The third part is setting the kernel commandline and actually executing the loaded code. U-Boot passes the content of the bootargs environment variable as commandline to the kernel, so any parameters for the kernel and the installer - such as the console device (see Phần 5.3.1, “Boot console”) or preseeding options (see Phần 5.3.2, “Tham số trình cài đặt Debian” and Phụ lục B, Tự động hoá việc cài đặt bằng chèn sẵn) - can be set with a command like

setenv bootargs console=ttyS0,115200 rootwait panic=10

The exact command to execute the previously loaded code depends on the image format used. With uImage/uInitrd, the command is

bootm ${kernel_addr_r} ${ramdisk_addr_r} ${fdt_addr_r}

and with native Linux images it is

bootz ${kernel_addr_r} ${ramdisk_addr_r}:${filesize} ${fdt_addr_r}

Note: When booting standard linux images, it is important to load the initial ramdisk image after the kernel and the dtb as U-Boot sets the filesize variable to the size of the last file loaded and the bootz command requires the size of the ramdisk image to work correctly. In case of booting a platform-specific kernel, i.e. a kernel without device-tree, simply omit the ${fdt_addr_r} parameter.

5.1.3. Booting from a USB stick in U-Boot

Many modern U-Boot versions have USB support and allow booting from USB mass storage devices such as USB sticks. Unfortunately the exact steps required to do that can vary quite a bit from device to device.

U-Boot v2014.10 has introduced a common commandline handling and autoboot framework. This allows building generic boot images that work on any system implementing this framework. The debian-installer supports installation from a USB stick on such systems, but unfortunately not all platforms have adopted this new framework yet.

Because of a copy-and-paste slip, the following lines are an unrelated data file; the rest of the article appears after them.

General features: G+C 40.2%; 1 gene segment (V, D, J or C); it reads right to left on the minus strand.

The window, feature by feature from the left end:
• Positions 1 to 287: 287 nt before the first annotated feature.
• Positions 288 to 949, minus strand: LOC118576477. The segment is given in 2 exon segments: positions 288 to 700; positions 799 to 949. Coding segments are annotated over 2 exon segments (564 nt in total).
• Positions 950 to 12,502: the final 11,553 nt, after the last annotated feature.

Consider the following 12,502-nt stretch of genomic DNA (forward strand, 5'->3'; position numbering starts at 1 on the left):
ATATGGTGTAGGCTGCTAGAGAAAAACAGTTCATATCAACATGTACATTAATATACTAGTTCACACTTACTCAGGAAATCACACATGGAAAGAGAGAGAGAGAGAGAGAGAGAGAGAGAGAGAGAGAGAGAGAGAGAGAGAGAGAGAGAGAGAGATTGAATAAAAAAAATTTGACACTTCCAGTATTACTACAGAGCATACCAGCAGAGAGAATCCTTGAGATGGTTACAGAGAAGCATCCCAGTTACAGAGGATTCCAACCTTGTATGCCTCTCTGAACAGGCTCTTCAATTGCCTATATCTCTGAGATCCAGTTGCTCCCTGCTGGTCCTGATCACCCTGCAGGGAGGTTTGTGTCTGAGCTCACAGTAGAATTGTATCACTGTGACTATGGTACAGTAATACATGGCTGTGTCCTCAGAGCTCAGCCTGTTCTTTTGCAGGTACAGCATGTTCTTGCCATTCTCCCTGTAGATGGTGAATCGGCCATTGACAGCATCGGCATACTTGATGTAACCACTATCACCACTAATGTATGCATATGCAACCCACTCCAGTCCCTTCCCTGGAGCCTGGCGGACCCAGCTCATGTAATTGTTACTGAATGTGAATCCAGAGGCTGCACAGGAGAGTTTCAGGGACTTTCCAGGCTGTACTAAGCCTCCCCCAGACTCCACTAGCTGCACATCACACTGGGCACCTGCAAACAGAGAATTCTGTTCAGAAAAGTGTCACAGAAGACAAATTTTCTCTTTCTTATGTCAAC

To build a bootable USB stick for installing Debian, unpack the hd-media tarball (see Phần 4.2.1, “Tìm ảnh cài đặt ở đâu”) onto a USB stick formatted with a filesystem supported by the U-Boot version on your device. For modern U-Boot versions, any of FAT16 / FAT32 / ext2 / ext3 / ext4 usually works. Then copy the ISO image file of the first Debian installation CD or DVD onto the stick.

The autoboot framework in modern U-Boot versions works similar to the boot ordering options in a PC BIOS, i.e. it checks a list of possible boot devices for a valid boot image and starts the first one it finds. If there is no operating system installed, plugging in the USB stick and powering up the system should result in starting the installer. You can also initiate the USB-boot process any time from the U-Boot prompt by entering the run bootcmd_usb0 command.

One problem that can come up when booting from a USB stick while using a serial console can be a console baudrate mismatch. If a console variable is defined in U-Boot, the debian-installer boot script automatically passes it to the kernel to set the primary console device and, if applicable, the console baudrate. Unfortunately the handling of the console variable varies from platform to platform - on some platforms, the console variable includes the baudrate (as in console=ttyS0,115200), while on other platforms the console variable contains only the device (as in console=ttyS0). The latter case leads to a garbled console output when the default baudrate differs between U-Boot and the kernel. Modern U-Boot versions often use 115200 baud while the kernel still defaults to the traditional 9600 baud. If this happens, you should manually set the console variable to contain the correct baudrate for your system and then start the installer with the run bootcmd_usb0 command.